The true measure of vitality for a congregation is determined by the level of a congregation’s satisfaction and energy.   This is a common way to measure organizational health through-out many industries and the church is no exception.  Satisfaction in this context means a feeling of peaceful contentment with meaningful belonging and an absence of discord.  Energy is a compelling sense of purpose or passion with intention.   Both satisfaction and energy are needed to have a vital congregation.  Satisfaction on its own leads to stagnation and a lack desire to make necessary change. Energy on its own leads to changes made for change sake and mission creep.  Satisfaction and energy together at a vital level lead to both clear missional alignment and wise adaptive change.  

Out of 2,800 churches that have taken the CAT in the last 6 years, 10% of mainstream denomination churches are growing in attendance.   These churches have the following: 

  1. Exceptional Worship
  2. Skilled Conflict Management 
  3. High Trust in Lay Leadership 
  4. High Hospitality 
  5. Systematic Flexibility 
  6. Quality Educational Programming 

To be clear, this is list has not changed in the last 15 years.  In fact, internally at Holy Cow! Consulting, we have this list memorized because there is rare notable deviation from this list and high congregational vitality.  They go hand-in-hand and though, from one church to another, this list of six might look different in terms of style, format and execution the fact remains they need to be done exceptionally well within that congregation.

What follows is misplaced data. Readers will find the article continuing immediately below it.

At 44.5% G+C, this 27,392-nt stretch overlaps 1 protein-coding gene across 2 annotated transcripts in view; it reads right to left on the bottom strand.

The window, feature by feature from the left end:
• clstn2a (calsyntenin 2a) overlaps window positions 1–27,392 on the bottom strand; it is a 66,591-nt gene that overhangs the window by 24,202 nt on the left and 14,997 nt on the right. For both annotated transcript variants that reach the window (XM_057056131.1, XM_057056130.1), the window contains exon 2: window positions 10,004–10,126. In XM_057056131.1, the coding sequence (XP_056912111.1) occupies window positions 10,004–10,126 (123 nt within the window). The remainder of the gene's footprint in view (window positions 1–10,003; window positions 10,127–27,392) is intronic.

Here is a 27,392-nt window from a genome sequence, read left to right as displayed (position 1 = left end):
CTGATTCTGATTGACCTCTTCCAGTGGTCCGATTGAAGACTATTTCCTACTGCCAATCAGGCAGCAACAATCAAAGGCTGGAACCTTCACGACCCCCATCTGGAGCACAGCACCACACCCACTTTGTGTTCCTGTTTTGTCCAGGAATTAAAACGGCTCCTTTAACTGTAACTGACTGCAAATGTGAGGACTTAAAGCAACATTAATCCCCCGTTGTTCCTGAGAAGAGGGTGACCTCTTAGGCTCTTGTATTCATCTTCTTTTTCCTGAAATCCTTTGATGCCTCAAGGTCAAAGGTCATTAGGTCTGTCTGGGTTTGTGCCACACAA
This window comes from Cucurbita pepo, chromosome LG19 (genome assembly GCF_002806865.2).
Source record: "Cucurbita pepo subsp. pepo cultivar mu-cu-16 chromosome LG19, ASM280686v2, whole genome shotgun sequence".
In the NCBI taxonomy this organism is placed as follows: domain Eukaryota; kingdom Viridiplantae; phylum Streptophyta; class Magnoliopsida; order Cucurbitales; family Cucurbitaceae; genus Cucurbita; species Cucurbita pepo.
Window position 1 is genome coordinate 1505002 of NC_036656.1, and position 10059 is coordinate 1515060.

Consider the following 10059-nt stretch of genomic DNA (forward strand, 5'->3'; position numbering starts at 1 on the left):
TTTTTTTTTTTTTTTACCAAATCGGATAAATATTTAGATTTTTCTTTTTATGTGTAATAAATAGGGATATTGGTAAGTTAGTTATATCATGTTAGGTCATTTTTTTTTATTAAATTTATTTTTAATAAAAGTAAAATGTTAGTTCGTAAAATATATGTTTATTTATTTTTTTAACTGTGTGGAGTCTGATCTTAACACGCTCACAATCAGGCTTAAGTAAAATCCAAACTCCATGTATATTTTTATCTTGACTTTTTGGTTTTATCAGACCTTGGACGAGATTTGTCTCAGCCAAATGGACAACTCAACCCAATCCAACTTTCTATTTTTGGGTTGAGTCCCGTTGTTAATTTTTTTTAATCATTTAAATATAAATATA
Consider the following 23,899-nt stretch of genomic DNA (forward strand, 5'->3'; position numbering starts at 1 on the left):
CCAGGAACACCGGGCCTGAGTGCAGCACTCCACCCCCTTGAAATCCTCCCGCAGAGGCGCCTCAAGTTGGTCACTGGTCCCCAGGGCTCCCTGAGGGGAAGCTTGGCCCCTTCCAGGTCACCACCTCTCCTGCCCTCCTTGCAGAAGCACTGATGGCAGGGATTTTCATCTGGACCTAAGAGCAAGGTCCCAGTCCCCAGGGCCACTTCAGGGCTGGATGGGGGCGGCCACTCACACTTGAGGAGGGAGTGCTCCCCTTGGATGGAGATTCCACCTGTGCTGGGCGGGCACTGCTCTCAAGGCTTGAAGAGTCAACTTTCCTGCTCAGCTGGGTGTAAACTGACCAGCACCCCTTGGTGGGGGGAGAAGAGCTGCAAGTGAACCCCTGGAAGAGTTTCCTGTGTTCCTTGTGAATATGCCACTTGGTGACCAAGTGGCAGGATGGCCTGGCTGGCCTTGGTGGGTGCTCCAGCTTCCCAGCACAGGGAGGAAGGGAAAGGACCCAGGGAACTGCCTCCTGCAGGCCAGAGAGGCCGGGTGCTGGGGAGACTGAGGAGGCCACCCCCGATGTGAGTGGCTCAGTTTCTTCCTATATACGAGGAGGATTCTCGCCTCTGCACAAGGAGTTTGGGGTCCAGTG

There are two things that receive a lot of focus that do not create vital churches.  They are spiritual vitality and theological prospective.  

Many mainstream denominations in the last 15 years have created assessments focusing on the individual spiritual vitality of church  members.  The assumption of assessment takers in church then becomes if we are spiritually vital individually this is then reflected in the health of our church.  While this day to day relationship with Christ is important, it is a misnomer to assume that a group of people with a deep spiritual walk come together and create a healthy system.  

Looking at this another way we can all love coffee (apologies to the tea drinkers) and enjoy our local coffee shop.  But putting together 10 people who love coffee and a daily walk to their favorite coffee place doesn’t then make a group of people who can successfully design, open and run a café.  We might think we can, but we can’t.  Church is more than an individual love of God or the call of Christ in our lives.  It is a coming together of people who can work together to create something beautiful and meaningful for the group– this requires and leans on many strengths beyond just our daily spiritual walk.  

Likewise, whether a church is theologically progressive or conservative does not indicate whether a church is vital or healthy.   We have become quite comfortable in dualist thinking.  This thinking assumes there are only two contrasting, mutually exclusive choices or realities. It looks at the either/or, bad/good, negative/positive.  As Richard Rohr, founder of the Center for Action and Contemplation, writes: